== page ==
What is the role of steroid injections in pre-term membrane rupture?
Any woman who has had an episode of threatened or real premature labour will probably know that steroid injections are offered, as is generally described, to "help mature the baby's lungs".
It is important to know that the problem that we try to correct using steroids is not the same as the one created by lack or deficiency of water.
Lack of water impairs structural development of the lungs and therefore there is insufficient lung tissue development in such a situation. Steroids are meant to stimulate lung tissue to produce a chemical which facilitates normal lung function. It therefore means that, for the steroids to be useful, there has to be a sufficient amount of lung tissue there in the first place. Steroids facilitate lung function and not lung development.
There is firm evidence that progesterone supplementation in case of threatened pre-term labour (or where there is history suggestive of increased risk of pre-term delivery) can help avert or at least postpone preterm delivery buying valuable time for the baby to stay in the womb. However, studies have shown that the same isn’t the case with pre-term membrane rupture. When this happens, there appears to be no benefit from administering progesterone. In fact there is some suggestion that this may even do harm. Its use in cases of pre-term membrane rupture is therefore not recommended.
What should a mother-to-be expect, faced with such a complication?
The primary aim of the doctors is to evaluate the situation and explore the possibility of a favourable outcome. They will then give thorough counseling to the prospective parents. It is very important to be honest. In cases where preterm rupture of membranes occurs before twenty-six weeks- of gestation, the chances of the baby surviving intact are probably less than 40%.
Even for those who survive, well over half will have some degree of handicap. Prematurity is the main problem. For gestation of over 27 weeks, the outlook is more favourable, but prematurity and its complications can still cause considerable havoc.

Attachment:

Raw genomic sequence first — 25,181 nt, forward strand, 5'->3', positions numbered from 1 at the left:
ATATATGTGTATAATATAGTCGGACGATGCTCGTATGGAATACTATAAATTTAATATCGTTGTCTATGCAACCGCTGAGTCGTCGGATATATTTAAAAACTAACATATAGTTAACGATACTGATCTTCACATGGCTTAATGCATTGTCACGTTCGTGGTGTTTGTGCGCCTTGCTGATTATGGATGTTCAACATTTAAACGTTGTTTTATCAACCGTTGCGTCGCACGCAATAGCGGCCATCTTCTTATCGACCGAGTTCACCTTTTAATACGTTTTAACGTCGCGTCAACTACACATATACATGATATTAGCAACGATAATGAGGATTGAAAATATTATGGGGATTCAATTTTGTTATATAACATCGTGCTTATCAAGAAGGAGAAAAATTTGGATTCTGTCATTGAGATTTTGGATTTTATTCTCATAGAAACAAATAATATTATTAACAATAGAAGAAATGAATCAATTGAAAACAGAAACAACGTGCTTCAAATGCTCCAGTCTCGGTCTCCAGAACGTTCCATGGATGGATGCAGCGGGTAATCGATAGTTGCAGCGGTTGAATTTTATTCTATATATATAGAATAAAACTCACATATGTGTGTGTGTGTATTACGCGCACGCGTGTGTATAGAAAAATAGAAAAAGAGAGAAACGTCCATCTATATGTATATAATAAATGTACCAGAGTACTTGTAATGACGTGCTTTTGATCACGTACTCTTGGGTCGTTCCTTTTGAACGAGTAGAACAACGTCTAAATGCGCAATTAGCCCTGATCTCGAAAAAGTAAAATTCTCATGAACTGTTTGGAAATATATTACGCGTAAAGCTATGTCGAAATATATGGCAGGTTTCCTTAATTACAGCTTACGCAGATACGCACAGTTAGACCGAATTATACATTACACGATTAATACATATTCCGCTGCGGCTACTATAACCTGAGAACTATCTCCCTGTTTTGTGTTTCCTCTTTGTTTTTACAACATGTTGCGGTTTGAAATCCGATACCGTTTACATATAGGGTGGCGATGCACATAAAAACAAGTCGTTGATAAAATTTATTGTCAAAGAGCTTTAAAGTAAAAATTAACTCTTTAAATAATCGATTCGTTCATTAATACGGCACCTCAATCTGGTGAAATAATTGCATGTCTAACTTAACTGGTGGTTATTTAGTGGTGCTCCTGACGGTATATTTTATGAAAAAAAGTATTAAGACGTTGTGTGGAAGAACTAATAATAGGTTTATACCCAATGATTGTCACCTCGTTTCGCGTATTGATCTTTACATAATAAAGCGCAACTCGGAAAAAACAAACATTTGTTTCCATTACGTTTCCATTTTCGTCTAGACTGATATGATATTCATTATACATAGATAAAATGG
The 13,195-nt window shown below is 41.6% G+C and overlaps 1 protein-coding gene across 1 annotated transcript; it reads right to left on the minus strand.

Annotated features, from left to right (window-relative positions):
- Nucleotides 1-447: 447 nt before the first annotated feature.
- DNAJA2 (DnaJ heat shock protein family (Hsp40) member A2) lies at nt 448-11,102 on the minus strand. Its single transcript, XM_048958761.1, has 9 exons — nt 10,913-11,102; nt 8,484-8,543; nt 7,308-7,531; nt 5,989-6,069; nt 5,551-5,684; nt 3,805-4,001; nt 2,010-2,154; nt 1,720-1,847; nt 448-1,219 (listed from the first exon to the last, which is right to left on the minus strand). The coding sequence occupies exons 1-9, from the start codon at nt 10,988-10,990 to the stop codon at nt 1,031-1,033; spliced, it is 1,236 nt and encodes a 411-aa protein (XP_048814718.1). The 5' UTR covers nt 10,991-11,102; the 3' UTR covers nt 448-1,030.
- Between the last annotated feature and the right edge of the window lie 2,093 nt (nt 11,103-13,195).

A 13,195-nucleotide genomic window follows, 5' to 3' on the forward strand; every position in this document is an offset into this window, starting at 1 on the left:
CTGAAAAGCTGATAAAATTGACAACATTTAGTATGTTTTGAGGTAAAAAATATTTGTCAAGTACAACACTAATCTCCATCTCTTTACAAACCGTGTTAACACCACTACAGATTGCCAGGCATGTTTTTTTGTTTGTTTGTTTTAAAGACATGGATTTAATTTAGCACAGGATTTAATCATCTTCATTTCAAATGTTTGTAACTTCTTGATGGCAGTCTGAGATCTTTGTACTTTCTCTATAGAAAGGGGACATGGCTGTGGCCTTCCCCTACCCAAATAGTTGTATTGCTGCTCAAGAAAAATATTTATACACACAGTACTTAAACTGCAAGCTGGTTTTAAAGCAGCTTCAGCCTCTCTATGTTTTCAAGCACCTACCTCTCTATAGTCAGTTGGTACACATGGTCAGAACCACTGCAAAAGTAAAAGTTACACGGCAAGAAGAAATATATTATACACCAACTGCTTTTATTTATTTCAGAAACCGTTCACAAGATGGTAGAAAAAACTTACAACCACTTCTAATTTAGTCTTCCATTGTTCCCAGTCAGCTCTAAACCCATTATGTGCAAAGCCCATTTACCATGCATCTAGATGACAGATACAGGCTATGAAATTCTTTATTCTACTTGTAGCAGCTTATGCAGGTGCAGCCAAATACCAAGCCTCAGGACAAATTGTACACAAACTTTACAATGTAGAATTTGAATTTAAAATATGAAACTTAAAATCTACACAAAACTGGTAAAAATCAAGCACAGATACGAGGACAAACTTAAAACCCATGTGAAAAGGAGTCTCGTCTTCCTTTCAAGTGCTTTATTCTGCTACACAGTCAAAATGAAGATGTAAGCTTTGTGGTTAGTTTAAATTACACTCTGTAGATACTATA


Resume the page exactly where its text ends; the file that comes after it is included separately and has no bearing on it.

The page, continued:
After 31 weeks of gestation, the outlook is good and nine out of ten babies survive without problems.
What is the standard advice in preterm rupture of membranes?
There is no standard advice. Each case must be evaluated and managed individually. If, for instance, there is infection already involving the membranes, delivery will be made promptly, regardless of the gestation.
The method of delivery will also depend on the circumstances, even though the chances of having a caesarean section are increased considerably because of such potential problems as cord compression or fetal distress. Rupture of membranes in itself is not an indication for caesarean section.
What if the preterm rupture occurs rather late in pregnancy?
If membranes rupture between 34 and 37 weeks of gestation, worry about the baby's well-being has receded and many obstetricians will just wait for things to happen. This is on the proviso that both the mother and the baby are well.
This policy is adopted mostly because the alternative is to induce labour. This may not be easy, increasing the chance of an otherwise unnecessary caesarean section. In many cases labour will start within 24 to 48 hours.
If delivery was going to be by caesarean section anyway, for other reasons, and preterm rupture of membranes occurs, then delivery will be brought forward, because there is no conceivable benefit in waiting at this gestation. Steroids may still be given even after 34 weeks of gestation if there is concern that the baby may have breathing difficulties should delivery take place within the next 24-48 hours.
The conservative approach is not favoured by everybody, however. Some obstetricians start the process of induction of labour as soon as the mother is admitted with ruptured membranes at this gestation. Still others try to compromise by putting a limit to the waiting time. After this time has elapsed (without labour), induction of labour is commenced. All the facts are put to the mother-to-be, explaining the options and allowing her to make an informed decision on how she would like to proceed.